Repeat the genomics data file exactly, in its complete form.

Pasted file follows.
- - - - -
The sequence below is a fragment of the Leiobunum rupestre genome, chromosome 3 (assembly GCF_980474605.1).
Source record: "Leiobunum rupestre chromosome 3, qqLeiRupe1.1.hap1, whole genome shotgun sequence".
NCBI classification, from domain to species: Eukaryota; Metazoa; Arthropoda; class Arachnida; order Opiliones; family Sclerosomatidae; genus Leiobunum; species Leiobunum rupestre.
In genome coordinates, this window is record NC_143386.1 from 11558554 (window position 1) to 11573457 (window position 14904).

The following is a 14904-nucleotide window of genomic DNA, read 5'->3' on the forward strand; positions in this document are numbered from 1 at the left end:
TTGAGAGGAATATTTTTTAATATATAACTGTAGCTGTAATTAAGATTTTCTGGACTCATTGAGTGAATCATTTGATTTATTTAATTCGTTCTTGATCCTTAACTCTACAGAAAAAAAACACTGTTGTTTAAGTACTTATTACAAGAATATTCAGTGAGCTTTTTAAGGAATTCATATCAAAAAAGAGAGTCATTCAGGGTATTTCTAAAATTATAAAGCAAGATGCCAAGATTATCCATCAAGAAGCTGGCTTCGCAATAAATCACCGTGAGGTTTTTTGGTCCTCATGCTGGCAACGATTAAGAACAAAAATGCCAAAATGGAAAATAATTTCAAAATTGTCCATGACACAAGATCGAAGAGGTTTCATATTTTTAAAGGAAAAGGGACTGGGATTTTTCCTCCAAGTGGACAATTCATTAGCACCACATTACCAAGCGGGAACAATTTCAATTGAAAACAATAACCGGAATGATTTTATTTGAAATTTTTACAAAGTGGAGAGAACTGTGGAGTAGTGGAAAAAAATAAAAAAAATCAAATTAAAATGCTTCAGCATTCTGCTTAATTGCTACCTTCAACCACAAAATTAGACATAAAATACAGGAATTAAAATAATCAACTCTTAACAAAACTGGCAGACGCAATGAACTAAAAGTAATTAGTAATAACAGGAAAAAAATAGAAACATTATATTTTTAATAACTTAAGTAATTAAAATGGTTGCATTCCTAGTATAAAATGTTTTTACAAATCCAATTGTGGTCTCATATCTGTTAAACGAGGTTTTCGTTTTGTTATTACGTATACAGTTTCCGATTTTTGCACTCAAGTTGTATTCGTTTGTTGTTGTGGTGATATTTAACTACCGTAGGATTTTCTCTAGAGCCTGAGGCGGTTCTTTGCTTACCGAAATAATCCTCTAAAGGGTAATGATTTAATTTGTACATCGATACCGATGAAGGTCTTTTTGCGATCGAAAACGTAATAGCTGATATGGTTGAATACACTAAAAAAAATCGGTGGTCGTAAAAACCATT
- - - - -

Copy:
The sequence below is a fragment of the Leiobunum rupestre genome, chromosome 3 (assembly GCF_980474605.1).
Source record: "Leiobunum rupestre chromosome 3, qqLeiRupe1.1.hap1, whole genome shotgun sequence".
NCBI classification, from domain to species: Eukaryota; Metazoa; Arthropoda; class Arachnida; order Opiliones; family Sclerosomatidae; genus Leiobunum; species Leiobunum rupestre.
In genome coordinates, this window is record NC_143386.1 from 11558554 (window position 1) to 11573457 (window position 14904).

The following is a 14904-nucleotide window of genomic DNA, read 5'->3' on the forward strand; positions in this document are numbered from 1 at the left end:
TTGAGAGGAATATTTTTTAATATATAACTGTAGCTGTAATTAAGATTTTCTGGACTCATTGAGTGAATCATTTGATTTATTTAATTCGTTCTTGATCCTTAACTCTACAGAAAAAAAACACTGTTGTTTAAGTACTTATTACAAGAATATTCAGTGAGCTTTTTAAGGAATTCATATCAAAAAAGAGAGTCATTCAGGGTATTTCTAAAATTATAAAGCAAGATGCCAAGATTATCCATCAAGAAGCTGGCTTCGCAATAAATCACCGTGAGGTTTTTTGGTCCTCATGCTGGCAACGATTAAGAACAAAAATGCCAAAATGGAAAATAATTTCAAAATTGTCCATGACACAAGATCGAAGAGGTTTCATATTTTTAAAGGAAAAGGGACTGGGATTTTTCCTCCAAGTGGACAATTCATTAGCACCACATTACCAAGCGGGAACAATTTCAATTGAAAACAATAACCGGAATGATTTTATTTGAAATTTTTACAAAGTGGAGAGAACTGTGGAGTAGTGGAAAAAAATAAAAAAAATCAAATTAAAATGCTTCAGCATTCTGCTTAATTGCTACCTTCAACCACAAAATTAGACATAAAATACAGGAATTAAAATAATCAACTCTTAACAAAACTGGCAGACGCAATGAACTAAAAGTAATTAGTAATAACAGGAAAAAAATAGAAACATTATATTTTTAATAACTTAAGTAATTAAAATGGTTGCATTCCTAGTATAAAATGTTTTTACAAATCCAATTGTGGTCTCATATCTGTTAAACGAGGTTTTCGTTTTGTTATTACGTATACAGTTTCCGATTTTTGCACTCAAGTTGTATTCGTTTGTTGTTGTGGTGATATTTAACTACCGTAGGATTTTCTCTAGAGCCTGAGGCGGTTCTTTGCTTACCGAAATAATCCTCTAAAGGGTAATGATTTAATTTGTACATCGATACCGATGAAGGTCTTTTTGCGATCGAAAACGTAATAGCTGATATGGTTGAATACACTAAAAAAAATCGGTGGTCGTAAAAACCATT